An intelligent fifth grader could dismantle that argument. First of all, if the death penalty “devalues human life and diminishes respect for human dignity” then the Magisterium of the Catholic Church, including the Council of Trent, would have been guilty of devaluing human life and diminishing respect for human dignity for well nigh 2,000 years. The implication is nothing short of blasphemous as it implies that the Church founded by God Incarnate has been deceiving the faithful about this matter until now and that the Gospel account of the Good Thief accepting his just punishment is itself a lie.
Secondly, the imposition of capital punishment is not “killing,” but rather, as Trent teaches, a just defense of the sanctity of life against those who do kill in violation of the Fifth Commandment. As Pope Pius XII declared in 1955 in a papal address to Catholic jurists:
Even when it is a question of someone condemned to death, the state does not dispose of an individual’s right to life. It is then the task of public authority to deprive the condemned man of the good of life, in expiation of his fault, after he has already deprived himself of the right to life by his crime.
Indeed, God Himself imposes the death penalty — an eternal death penalty in the fires of Hell — upon unrepentant murderers and other grave sinners who die in a state of final impenitence. The avoidance of that fate, infinitely worse than mere physical death, is precisely why Our Lady came to Fatima: “You have seen hell where the souls of poor sinners go. To save them, God wishes to establish in the world devotion to My Immaculate Heart.” But then, modern churchmen don’t like to speak of such things as the fires of Hell. No need to upset the customers.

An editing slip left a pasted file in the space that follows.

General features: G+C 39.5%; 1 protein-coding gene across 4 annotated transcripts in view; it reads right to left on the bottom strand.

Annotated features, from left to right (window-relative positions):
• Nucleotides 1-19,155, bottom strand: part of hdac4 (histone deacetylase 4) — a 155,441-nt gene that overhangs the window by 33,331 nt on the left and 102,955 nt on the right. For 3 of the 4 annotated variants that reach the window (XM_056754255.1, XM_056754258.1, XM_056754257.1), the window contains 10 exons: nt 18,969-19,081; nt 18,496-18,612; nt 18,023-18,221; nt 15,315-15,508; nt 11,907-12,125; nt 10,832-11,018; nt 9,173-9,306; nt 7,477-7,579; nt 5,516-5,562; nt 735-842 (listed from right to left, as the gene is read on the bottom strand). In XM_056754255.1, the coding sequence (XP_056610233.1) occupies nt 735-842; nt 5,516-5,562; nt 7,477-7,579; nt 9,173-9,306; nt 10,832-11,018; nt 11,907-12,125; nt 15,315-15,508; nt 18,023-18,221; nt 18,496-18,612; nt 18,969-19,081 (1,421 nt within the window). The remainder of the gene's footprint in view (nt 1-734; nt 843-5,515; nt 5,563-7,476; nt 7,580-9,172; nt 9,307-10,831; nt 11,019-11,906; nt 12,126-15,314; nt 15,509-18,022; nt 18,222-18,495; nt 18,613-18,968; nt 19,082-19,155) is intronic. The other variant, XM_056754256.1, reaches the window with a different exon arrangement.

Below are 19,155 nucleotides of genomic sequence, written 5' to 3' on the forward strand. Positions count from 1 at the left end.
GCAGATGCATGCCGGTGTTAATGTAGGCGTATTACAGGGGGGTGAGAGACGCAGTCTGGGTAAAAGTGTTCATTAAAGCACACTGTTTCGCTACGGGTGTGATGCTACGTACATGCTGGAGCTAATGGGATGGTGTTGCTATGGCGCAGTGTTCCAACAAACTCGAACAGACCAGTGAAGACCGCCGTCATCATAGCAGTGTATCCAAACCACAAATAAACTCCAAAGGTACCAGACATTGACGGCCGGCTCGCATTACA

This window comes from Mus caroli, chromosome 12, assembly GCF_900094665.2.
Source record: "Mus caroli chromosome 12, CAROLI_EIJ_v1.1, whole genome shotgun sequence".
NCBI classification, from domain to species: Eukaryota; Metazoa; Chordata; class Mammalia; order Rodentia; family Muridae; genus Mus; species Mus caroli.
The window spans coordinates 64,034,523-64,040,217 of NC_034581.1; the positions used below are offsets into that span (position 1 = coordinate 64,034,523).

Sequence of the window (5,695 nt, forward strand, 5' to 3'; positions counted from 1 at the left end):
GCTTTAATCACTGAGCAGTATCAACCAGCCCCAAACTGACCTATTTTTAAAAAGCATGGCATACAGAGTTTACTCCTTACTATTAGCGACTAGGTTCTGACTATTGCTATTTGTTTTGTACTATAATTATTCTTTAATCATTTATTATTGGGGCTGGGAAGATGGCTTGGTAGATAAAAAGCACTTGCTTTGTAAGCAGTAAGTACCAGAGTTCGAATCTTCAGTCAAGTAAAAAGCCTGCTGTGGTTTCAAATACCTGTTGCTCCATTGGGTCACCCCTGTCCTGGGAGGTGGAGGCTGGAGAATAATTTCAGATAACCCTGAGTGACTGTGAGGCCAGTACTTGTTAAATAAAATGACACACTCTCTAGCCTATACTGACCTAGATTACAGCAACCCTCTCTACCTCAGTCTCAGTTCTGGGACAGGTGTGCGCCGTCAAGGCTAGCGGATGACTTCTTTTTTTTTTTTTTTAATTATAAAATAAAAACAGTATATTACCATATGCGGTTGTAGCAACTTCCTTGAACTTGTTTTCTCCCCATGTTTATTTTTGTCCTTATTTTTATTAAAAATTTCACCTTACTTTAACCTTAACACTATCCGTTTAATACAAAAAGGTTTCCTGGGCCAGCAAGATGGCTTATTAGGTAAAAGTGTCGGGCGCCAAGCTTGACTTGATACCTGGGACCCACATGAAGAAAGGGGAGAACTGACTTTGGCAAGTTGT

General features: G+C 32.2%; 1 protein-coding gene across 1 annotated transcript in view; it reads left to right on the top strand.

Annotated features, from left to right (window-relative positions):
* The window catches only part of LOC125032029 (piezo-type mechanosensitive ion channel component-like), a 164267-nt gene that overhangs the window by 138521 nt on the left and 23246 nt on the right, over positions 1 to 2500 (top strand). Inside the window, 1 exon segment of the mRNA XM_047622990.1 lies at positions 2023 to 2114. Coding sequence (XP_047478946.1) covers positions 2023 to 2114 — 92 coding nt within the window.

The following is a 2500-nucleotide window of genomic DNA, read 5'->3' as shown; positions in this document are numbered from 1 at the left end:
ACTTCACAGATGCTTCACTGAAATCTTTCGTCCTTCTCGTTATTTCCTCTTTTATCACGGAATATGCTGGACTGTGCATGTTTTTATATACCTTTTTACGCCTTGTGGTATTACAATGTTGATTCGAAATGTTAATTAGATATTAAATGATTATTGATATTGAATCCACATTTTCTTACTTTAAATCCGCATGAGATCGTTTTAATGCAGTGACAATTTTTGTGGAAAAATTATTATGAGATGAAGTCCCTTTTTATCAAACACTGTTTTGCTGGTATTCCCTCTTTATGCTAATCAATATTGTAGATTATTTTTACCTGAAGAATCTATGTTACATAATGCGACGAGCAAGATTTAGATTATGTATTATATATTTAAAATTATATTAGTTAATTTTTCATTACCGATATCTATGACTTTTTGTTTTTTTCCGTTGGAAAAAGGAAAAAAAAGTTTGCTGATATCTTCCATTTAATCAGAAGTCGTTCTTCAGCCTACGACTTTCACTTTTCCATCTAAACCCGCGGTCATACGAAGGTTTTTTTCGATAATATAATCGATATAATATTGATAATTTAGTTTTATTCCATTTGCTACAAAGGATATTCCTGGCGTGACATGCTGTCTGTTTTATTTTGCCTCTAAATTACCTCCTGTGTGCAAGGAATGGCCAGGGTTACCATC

It was precisely in light of the Message of Fatima that the future Pius XII foresaw the “diabolical disorientation” at work in one capitulation after another to the liberal spirit of the day. With the aid of Our Lady, Pius could see fast approaching a time when the Church would waver in her fidelity to Catholic truth, when attempts would be made to change her liturgy, her theology and even the very doctrines she has taught for two millennia. Warned the future Pope in 1931:
I am worried by the Blessed Virgin’s messages to Lucy of Fatima. This persistence of Mary about the dangers which menace the Church is a divine warning against the suicide of altering the Faith, in Her liturgy, Her theology and Her soul … A day will come when the civilized world will deny its God, when the Church will doubt as Peter doubted. She will be tempted to believe that man has become God."
That is exactly what has come to pass since Vatican II. It is in this context that we now see churchmen — ignoring all prior Church teaching to the contrary — demanding that guilty murderers be spared from death. Yet, at the same time, they refuse to discipline “Catholic” politicians who insist that innocent children may be put to death (by abortion) at the whim of their mothers. This is the moment Pius XII foresaw; and it will end — as it surely will — only when the imperatives of the Message of Fatima have been heeded and the prophetic warnings of the Third Secret fully revealed.